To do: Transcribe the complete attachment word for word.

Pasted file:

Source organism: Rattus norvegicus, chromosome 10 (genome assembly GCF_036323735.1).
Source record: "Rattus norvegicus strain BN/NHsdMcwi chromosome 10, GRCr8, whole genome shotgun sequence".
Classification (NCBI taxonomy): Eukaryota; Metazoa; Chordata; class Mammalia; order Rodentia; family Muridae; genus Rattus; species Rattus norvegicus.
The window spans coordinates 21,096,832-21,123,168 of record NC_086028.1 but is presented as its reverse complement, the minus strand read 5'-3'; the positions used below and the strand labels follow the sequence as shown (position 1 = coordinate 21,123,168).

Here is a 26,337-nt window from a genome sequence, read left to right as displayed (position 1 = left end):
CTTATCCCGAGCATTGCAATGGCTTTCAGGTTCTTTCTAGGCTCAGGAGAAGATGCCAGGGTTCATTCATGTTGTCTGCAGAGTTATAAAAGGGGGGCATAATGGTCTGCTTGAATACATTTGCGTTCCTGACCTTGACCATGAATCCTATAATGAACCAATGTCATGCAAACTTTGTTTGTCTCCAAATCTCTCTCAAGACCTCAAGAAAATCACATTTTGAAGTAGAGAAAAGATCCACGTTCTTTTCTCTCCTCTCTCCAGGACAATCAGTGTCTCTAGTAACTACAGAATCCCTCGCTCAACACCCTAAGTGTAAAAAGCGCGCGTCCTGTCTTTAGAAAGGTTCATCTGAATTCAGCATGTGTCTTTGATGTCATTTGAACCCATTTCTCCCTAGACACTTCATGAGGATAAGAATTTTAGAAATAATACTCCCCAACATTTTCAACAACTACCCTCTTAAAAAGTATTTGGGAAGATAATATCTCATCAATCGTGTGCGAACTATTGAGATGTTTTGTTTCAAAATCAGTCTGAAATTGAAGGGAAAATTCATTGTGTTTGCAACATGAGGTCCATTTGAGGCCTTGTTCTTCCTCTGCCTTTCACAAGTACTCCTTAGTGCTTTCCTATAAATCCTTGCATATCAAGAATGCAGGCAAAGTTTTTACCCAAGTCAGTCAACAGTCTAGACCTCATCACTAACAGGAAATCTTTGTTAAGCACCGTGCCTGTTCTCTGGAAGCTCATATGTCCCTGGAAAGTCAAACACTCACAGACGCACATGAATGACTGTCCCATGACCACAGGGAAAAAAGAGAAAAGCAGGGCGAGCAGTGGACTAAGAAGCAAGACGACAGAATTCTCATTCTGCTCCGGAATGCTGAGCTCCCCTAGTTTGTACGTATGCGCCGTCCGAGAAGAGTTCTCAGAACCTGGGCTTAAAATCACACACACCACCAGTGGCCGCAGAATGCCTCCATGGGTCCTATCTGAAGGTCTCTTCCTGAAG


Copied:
Source organism: Rattus norvegicus, chromosome 10 (genome assembly GCF_036323735.1).
Source record: "Rattus norvegicus strain BN/NHsdMcwi chromosome 10, GRCr8, whole genome shotgun sequence".
Classification (NCBI taxonomy): Eukaryota; Metazoa; Chordata; class Mammalia; order Rodentia; family Muridae; genus Rattus; species Rattus norvegicus.
The window spans coordinates 21,096,832-21,123,168 of record NC_086028.1 but is presented as its reverse complement, the minus strand read 5'-3'; the positions used below and the strand labels follow the sequence as shown (position 1 = coordinate 21,123,168).

Here is a 26,337-nt window from a genome sequence, read left to right as displayed (position 1 = left end):
CTTATCCCGAGCATTGCAATGGCTTTCAGGTTCTTTCTAGGCTCAGGAGAAGATGCCAGGGTTCATTCATGTTGTCTGCAGAGTTATAAAAGGGGGGCATAATGGTCTGCTTGAATACATTTGCGTTCCTGACCTTGACCATGAATCCTATAATGAACCAATGTCATGCAAACTTTGTTTGTCTCCAAATCTCTCTCAAGACCTCAAGAAAATCACATTTTGAAGTAGAGAAAAGATCCACGTTCTTTTCTCTCCTCTCTCCAGGACAATCAGTGTCTCTAGTAACTACAGAATCCCTCGCTCAACACCCTAAGTGTAAAAAGCGCGCGTCCTGTCTTTAGAAAGGTTCATCTGAATTCAGCATGTGTCTTTGATGTCATTTGAACCCATTTCTCCCTAGACACTTCATGAGGATAAGAATTTTAGAAATAATACTCCCCAACATTTTCAACAACTACCCTCTTAAAAAGTATTTGGGAAGATAATATCTCATCAATCGTGTGCGAACTATTGAGATGTTTTGTTTCAAAATCAGTCTGAAATTGAAGGGAAAATTCATTGTGTTTGCAACATGAGGTCCATTTGAGGCCTTGTTCTTCCTCTGCCTTTCACAAGTACTCCTTAGTGCTTTCCTATAAATCCTTGCATATCAAGAATGCAGGCAAAGTTTTTACCCAAGTCAGTCAACAGTCTAGACCTCATCACTAACAGGAAATCTTTGTTAAGCACCGTGCCTGTTCTCTGGAAGCTCATATGTCCCTGGAAAGTCAAACACTCACAGACGCACATGAATGACTGTCCCATGACCACAGGGAAAAAAGAGAAAAGCAGGGCGAGCAGTGGACTAAGAAGCAAGACGACAGAATTCTCATTCTGCTCCGGAATGCTGAGCTCCCCTAGTTTGTACGTATGCGCCGTCCGAGAAGAGTTCTCAGAACCTGGGCTTAAAATCACACACACCACCAGTGGCCGCAGAATGCCTCCATGGGTCCTATCTGAAGGTCTCTTCCTGAAG